Although she is the daughter-in-law of quiltmaker Patty Ann Williams, Irene Williams has made her quilts in solitude throughout her adult life and arrived at an original, personal artistic vision almost completely uninfluenced by her peers.
I was born in Wilcox County, in Rehoboth, Alabama. My mother was named Sandy Williams; Tom Williams was my father. Back in them years they didn't do nothing but farm in the fields. Making corn, peas, potatoes and everything, and raised hogs in the yard. That's what we lived on: what we made. 'Long in them years, the government furnished chickens and cows for people. The government furnished these things for people that farmed these big old bulls what they plowed back then. People didn't live happy, because we just lived off what we make. We didn't owe no debt, though. Anybody who wanted to join that program would get cows and big old steers to plow, and raised so many chickens. That's what we ate: chickens off the yard. That's the reason I don't like chicken now. Big old roosters, hens—and they laid nice eggs and everything. Those cows, milk cows, four or five cows. That's what we lived off of. We didn't have to go to school.
My parents was born in Rehoboth, too. I didn't know about slaves when we was coming up. My people wasn't no slaves. My grandparents might have been slaves, as far as I know. I just remember my mama's mama was named Arie Craig. We went to Pine Grove Baptist Church School. Had to walk to school long way then. Let's see how far I got in school: I think I got to the eighth or the ninth—somewhere along there. After that, I got a baby. I've had six children—three girls, three boys. My oldest boy, I buried him last Sunday. He was trying to save another man's life—that's what they tell me—and was in a truck wreck. It was a log truck. After I had children, I done helped my daddy work in the fields. We just raised cotton—some of everything. And what we worked on we didn't use fertilizer. He used leaves out the woods. We had trees in us yard. You pile them leaves up and haul them to the fields. We made watermelons—we made everything.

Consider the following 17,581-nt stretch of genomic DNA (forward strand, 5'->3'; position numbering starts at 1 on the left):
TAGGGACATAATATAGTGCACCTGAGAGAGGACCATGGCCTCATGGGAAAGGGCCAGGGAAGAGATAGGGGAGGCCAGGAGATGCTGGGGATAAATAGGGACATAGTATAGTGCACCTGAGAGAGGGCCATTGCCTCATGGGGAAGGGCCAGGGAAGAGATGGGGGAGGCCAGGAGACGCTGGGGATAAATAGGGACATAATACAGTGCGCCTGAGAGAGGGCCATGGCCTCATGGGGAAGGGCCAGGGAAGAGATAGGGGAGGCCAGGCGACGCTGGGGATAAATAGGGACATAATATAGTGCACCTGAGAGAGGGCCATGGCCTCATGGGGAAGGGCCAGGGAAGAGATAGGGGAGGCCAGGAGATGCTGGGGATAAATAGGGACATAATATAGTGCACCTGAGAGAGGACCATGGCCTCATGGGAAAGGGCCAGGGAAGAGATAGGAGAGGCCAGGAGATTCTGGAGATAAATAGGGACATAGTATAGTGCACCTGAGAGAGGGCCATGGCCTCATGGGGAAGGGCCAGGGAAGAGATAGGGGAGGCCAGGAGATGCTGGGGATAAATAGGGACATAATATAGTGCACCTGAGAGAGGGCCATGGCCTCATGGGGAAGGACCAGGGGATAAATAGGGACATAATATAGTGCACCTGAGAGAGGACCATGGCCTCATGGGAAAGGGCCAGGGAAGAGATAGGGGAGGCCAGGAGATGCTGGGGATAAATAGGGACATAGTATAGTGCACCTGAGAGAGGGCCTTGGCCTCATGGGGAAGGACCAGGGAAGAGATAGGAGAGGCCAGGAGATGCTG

I remember when Martin Luther King came down here, too. In a way, black people been treated pretty good, pretty fair. I don't tell no lie. When I was growing up, white people didn't bother me none. All the white peoples I know treated me nice, like you're treating me today. I never did work for no white people. Didn't do nothing but work in the fields. When I married, I was seventeen years old. My husband, Cornelius Williams, was the best man that ever walk on God's ground. I was a Williams and I married a Williams. Liza Jane Williams was my sister-in-law. Patty Williams was my mother-in-law. Liza Jane Williams was Cornelius's sister, that's right. All them dead now.
When I got married, I started making quilts. I just put stuff together. I didn't do the best I could, because in them years I didn't have nothing but what little we got to make quilts and things out of.